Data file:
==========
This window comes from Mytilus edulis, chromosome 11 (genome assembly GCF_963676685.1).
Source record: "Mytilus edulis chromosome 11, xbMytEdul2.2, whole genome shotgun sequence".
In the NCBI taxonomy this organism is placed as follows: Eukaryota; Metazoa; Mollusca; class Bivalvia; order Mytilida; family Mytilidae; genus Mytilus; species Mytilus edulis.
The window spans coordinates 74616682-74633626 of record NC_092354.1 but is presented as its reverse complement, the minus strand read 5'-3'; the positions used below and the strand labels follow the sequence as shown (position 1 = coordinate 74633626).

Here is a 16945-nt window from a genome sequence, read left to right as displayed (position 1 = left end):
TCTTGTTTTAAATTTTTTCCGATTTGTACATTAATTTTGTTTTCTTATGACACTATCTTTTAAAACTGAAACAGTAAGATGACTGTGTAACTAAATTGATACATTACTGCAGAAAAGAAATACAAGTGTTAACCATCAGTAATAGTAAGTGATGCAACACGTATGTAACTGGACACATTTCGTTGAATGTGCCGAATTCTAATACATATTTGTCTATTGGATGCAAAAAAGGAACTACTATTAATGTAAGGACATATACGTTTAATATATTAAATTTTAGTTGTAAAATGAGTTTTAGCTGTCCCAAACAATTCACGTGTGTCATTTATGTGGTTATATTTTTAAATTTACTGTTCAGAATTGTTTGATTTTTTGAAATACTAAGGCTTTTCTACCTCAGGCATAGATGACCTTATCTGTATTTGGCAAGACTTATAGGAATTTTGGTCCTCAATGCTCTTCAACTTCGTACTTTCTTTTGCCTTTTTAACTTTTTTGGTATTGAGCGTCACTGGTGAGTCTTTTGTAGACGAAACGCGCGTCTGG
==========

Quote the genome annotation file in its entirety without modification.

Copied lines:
This window comes from Mytilus edulis, chromosome 11 (genome assembly GCF_963676685.1).
Source record: "Mytilus edulis chromosome 11, xbMytEdul2.2, whole genome shotgun sequence".
In the NCBI taxonomy this organism is placed as follows: Eukaryota; Metazoa; Mollusca; class Bivalvia; order Mytilida; family Mytilidae; genus Mytilus; species Mytilus edulis.
The window spans coordinates 74616682-74633626 of record NC_092354.1 but is presented as its reverse complement, the minus strand read 5'-3'; the positions used below and the strand labels follow the sequence as shown (position 1 = coordinate 74633626).

Here is a 16945-nt window from a genome sequence, read left to right as displayed (position 1 = left end):
TCTTGTTTTAAATTTTTTCCGATTTGTACATTAATTTTGTTTTCTTATGACACTATCTTTTAAAACTGAAACAGTAAGATGACTGTGTAACTAAATTGATACATTACTGCAGAAAAGAAATACAAGTGTTAACCATCAGTAATAGTAAGTGATGCAACACGTATGTAACTGGACACATTTCGTTGAATGTGCCGAATTCTAATACATATTTGTCTATTGGATGCAAAAAAGGAACTACTATTAATGTAAGGACATATACGTTTAATATATTAAATTTTAGTTGTAAAATGAGTTTTAGCTGTCCCAAACAATTCACGTGTGTCATTTATGTGGTTATATTTTTAAATTTACTGTTCAGAATTGTTTGATTTTTTGAAATACTAAGGCTTTTCTACCTCAGGCATAGATGACCTTATCTGTATTTGGCAAGACTTATAGGAATTTTGGTCCTCAATGCTCTTCAACTTCGTACTTTCTTTTGCCTTTTTAACTTTTTTGGTATTGAGCGTCACTGGTGAGTCTTTTGTAGACGAAACGCGCGTCTGG